VanDerveer's new-look Stanford roster ready to run
When Tara VanDerveer told her players to get on the baseline, Chiney Ogwumike figured the Cardinal were about to run sprints. Instead, the Hall of Fame Stanford coach began teaching the proper technique of a jab step.
It seemed so basic. Yet Ogwumike and her senior sister, Nnemkadi, know that each tiny detail and fundamental could make the difference come March for a young roster featuring six freshmen.
After all, these two both spent the summer working to become better midrange threats by perfecting their 15-foot jump shots. They should be getting their share of lay-ins, too, for what VanDerveer expects to be one of her most up-tempo and talented running teams yet.
She will get to see for the first time Friday night, when the fifth-ranked Cardinal open the season at No. 24 Texas.
Forget that image of the typical Stanford team setting up its half-court offense and pounding the ball inside to the posts. VanDerveer's new-look lineup can run the floor and defend full-court. What a change for the school's 26th-year coach, who last season joined the elite 800 wins club and then in August was enshrined in the Naismith Memorial Basketball Hall of Fame.
''Now we're looking at our team and going: `Wow, these guards are quick. We can break people down, we can do more pick and roll, they can handle the ball in traffic,'' VanDerveer said. ''Athletically, it just feels like we're so much at the other end of athleticism, where we're like, `OK, wow, they've got this quickness, how do we deal with quickness?'''
This might be the star sisters' last shot playing together, and they plan to do all they can to bring home that elusive national championship - for VanDerveer, for everybody. Stanford hasn't won it all since capturing the 1992 NCAA title despite reaching the last four Final Fours.
Last spring, the Cardinal fell 63-62 to eventual champion Texas A&M in the national semifinals. That made for the fourth tough flight home from the Final Four in as many years.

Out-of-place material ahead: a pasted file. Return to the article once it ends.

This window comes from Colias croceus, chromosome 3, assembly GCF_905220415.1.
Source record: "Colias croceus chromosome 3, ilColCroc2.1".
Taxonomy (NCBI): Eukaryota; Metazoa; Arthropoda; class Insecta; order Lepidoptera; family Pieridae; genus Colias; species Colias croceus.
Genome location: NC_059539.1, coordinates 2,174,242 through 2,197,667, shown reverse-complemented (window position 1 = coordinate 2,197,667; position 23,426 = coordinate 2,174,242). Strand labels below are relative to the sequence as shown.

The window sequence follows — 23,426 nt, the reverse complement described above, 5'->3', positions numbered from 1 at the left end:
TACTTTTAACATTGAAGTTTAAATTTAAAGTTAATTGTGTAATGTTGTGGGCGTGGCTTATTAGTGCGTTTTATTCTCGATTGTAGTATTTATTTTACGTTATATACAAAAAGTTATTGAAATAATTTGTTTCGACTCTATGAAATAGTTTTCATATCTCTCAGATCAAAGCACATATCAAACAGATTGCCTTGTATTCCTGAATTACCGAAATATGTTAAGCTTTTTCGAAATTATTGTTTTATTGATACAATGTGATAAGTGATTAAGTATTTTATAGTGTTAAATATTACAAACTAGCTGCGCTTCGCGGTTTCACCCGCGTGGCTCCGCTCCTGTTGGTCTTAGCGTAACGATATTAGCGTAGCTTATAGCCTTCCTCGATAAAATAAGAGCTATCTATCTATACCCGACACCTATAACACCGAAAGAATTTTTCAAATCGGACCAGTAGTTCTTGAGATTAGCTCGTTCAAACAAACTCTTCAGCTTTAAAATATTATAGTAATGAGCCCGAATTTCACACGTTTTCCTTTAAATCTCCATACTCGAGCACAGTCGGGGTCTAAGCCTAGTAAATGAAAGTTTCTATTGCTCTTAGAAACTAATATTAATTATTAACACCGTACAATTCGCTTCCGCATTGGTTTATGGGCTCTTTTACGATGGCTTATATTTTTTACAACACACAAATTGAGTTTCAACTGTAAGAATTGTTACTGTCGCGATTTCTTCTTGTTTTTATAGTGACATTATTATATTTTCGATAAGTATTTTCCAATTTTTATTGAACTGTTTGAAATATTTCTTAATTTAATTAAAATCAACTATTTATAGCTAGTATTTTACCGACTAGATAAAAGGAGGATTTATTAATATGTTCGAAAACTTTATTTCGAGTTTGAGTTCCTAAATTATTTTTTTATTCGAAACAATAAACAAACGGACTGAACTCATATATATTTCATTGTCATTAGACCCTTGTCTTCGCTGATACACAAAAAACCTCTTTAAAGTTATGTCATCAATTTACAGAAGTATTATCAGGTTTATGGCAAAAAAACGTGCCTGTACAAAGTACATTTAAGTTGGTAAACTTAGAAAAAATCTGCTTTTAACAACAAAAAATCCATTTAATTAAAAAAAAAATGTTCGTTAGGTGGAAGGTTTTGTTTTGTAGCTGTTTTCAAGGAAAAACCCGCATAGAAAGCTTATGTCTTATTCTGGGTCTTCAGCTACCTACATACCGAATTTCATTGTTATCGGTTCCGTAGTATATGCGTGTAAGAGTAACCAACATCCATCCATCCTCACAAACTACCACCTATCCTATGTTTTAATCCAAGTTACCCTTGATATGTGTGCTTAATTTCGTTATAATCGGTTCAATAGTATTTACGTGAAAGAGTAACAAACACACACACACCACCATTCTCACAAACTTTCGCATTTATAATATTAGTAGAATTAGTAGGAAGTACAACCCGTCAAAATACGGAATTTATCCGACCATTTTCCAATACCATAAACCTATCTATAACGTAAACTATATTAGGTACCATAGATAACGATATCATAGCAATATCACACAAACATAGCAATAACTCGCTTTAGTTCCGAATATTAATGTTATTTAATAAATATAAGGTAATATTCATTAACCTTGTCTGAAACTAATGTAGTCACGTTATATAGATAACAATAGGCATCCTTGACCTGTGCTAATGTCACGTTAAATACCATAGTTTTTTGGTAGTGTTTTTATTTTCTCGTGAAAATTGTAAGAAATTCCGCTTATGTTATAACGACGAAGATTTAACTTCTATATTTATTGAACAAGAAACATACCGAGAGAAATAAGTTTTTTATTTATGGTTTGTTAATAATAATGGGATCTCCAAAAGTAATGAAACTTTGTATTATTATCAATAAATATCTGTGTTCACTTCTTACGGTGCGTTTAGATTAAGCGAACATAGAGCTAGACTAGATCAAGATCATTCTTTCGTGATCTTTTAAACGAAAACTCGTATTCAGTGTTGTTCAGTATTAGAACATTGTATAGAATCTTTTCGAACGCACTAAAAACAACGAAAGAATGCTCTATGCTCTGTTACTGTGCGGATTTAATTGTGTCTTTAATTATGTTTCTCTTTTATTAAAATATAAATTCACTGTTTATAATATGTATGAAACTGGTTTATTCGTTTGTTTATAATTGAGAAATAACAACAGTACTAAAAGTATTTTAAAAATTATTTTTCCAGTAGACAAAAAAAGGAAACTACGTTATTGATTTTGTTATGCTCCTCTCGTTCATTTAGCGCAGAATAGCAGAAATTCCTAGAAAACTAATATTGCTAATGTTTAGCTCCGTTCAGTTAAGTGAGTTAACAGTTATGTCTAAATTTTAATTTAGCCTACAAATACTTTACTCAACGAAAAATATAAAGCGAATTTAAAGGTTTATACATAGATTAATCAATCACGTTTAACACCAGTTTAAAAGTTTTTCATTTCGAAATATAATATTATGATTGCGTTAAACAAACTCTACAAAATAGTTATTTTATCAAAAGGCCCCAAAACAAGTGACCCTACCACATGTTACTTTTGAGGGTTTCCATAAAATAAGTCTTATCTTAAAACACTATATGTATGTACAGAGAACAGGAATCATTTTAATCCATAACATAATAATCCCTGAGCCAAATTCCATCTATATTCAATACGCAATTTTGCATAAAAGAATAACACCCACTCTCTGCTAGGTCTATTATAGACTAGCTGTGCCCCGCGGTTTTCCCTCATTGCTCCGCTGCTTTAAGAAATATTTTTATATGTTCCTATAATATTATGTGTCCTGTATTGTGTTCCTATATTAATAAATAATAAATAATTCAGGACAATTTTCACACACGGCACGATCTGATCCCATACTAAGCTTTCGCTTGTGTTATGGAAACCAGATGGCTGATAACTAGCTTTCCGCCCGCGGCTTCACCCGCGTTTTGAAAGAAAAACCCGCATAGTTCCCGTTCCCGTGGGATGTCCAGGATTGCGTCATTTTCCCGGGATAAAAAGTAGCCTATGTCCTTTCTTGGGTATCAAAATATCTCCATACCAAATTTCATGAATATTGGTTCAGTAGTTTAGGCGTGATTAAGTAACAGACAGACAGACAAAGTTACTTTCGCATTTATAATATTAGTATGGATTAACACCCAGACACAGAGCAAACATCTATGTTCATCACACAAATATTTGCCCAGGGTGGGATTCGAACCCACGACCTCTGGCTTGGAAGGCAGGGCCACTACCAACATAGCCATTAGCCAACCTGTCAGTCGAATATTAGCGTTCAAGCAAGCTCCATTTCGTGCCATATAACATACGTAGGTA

''The most important thing to me, although it was a heartbreaking loss, it put a lot of things in perspective,'' Chiney said. ''In basketball, at the end of the year, there's only one team that's going to come out winning. Whatever happens this year, it's going to be a journey. This may be the last time I play with her, this may not be. Nneka and I are experiencing it as the best year we can make it as possible.''
The opener Friday marks the start of yet another daunting non-conference schedule that also includes games with Gonzaga, Old Dominion, Xavier, Tennessee, and, of course, Connecticut. The Cardinal will travel East to take on the Huskies on Nov. 21 after snapping top-ranked UConn's record 90-game winning streak with a thrilling 71-59 victory at Maples on Dec. 30.
''It's going to be tough early but I'm very confident,'' VanDerveer said.
Nneka Ogwumike led the Cardinal in scoring at 17.5 points per game last season, while conference freshman of the year Chiney scored 11.7 per game and shared the Cardinal's rebounding lead with an 8.0 average on the boards.
The Ogwumikes want to make their likely last hurrah together special.
''I cannot believe that,'' Nneka said of being a senior. ''I'm like the last person (still here).''
Stanford went 33-3 last season and 17-0 at home, where the Cardinal are riding a school-record 63-game winning streak. That run will be tested for the first time Sunday against Gonzaga.
The 11-time reigning Pac-10 champion is favored to capture the inaugural Pac-12 crown, with Bay Area neighbor California doing its best to make a push in new coach Lindsay Gottlieb's first season.
''We know that we're capable of it,'' Nneka Ogwumike said of getting back to the Final Four and once again chasing a championship. ''It's a long way away, but every day we think about what we really want and the journey to get there. We work hard every day to make that journey worthwhile.''
With so many new faces, the Cardinal have been working to develop a chemistry during the early weeks - something that never needed much work in recent years. The Ogwumikes, who have two younger sisters back home in Texas, have done their part to help the freshmen along.
Stanford lost Kayla Pedersen and Jeanette Pohlen from last season's Final Four team.
''It's different from last year, when we had several upperclassmen and things were kind of set in stone,'' Nneka said. ''You don't really know what's going to happen. It also helps me to be able to step up and kind of coach people myself because you have to have people on the court who know what they're doing to be able to get people to know what they're doing.''
That also has meant more teaching and nurturing for VanDerveer, who said there were plenty of tears in practice early on while bringing along all the new players.
''It's been interesting to see two sides of Tara,'' Chiney said, ''which is pretty neat because it shows she's willing to do whatever it takes to make us a team and build a team.''